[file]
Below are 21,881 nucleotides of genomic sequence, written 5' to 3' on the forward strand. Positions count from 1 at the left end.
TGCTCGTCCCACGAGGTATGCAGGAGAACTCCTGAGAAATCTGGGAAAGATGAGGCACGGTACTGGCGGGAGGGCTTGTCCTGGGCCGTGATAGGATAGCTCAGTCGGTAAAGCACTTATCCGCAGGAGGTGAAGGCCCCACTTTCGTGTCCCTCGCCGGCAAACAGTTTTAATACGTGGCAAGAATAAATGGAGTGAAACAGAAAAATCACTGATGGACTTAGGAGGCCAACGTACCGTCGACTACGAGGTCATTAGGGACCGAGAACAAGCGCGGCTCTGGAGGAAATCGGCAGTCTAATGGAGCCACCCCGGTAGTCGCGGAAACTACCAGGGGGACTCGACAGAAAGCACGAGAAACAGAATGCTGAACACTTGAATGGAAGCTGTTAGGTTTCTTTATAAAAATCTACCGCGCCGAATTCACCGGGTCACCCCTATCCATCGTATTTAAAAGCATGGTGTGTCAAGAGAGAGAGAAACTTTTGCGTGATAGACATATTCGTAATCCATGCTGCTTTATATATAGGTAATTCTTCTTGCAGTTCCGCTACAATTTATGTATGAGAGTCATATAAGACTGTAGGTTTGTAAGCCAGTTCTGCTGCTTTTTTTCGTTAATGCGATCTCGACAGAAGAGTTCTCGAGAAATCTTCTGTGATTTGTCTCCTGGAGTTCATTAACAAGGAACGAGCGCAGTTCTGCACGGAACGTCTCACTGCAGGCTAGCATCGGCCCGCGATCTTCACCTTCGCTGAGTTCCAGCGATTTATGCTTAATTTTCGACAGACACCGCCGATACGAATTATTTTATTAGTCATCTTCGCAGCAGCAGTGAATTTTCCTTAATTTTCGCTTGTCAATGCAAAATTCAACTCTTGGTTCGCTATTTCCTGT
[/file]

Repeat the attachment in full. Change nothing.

Below are 21,881 nucleotides of genomic sequence, written 5' to 3' on the forward strand. Positions count from 1 at the left end.
TGCTCGTCCCACGAGGTATGCAGGAGAACTCCTGAGAAATCTGGGAAAGATGAGGCACGGTACTGGCGGGAGGGCTTGTCCTGGGCCGTGATAGGATAGCTCAGTCGGTAAAGCACTTATCCGCAGGAGGTGAAGGCCCCACTTTCGTGTCCCTCGCCGGCAAACAGTTTTAATACGTGGCAAGAATAAATGGAGTGAAACAGAAAAATCACTGATGGACTTAGGAGGCCAACGTACCGTCGACTACGAGGTCATTAGGGACCGAGAACAAGCGCGGCTCTGGAGGAAATCGGCAGTCTAATGGAGCCACCCCGGTAGTCGCGGAAACTACCAGGGGGACTCGACAGAAAGCACGAGAAACAGAATGCTGAACACTTGAATGGAAGCTGTTAGGTTTCTTTATAAAAATCTACCGCGCCGAATTCACCGGGTCACCCCTATCCATCGTATTTAAAAGCATGGTGTGTCAAGAGAGAGAGAAACTTTTGCGTGATAGACATATTCGTAATCCATGCTGCTTTATATATAGGTAATTCTTCTTGCAGTTCCGCTACAATTTATGTATGAGAGTCATATAAGACTGTAGGTTTGTAAGCCAGTTCTGCTGCTTTTTTTCGTTAATGCGATCTCGACAGAAGAGTTCTCGAGAAATCTTCTGTGATTTGTCTCCTGGAGTTCATTAACAAGGAACGAGCGCAGTTCTGCACGGAACGTCTCACTGCAGGCTAGCATCGGCCCGCGATCTTCACCTTCGCTGAGTTCCAGCGATTTATGCTTAATTTTCGACAGACACCGCCGATACGAATTATTTTATTAGTCATCTTCGCAGCAGCAGTGAATTTTCCTTAATTTTCGCTTGTCAATGCAAAATTCAACTCTTGGTTCGCTATTTCCTGT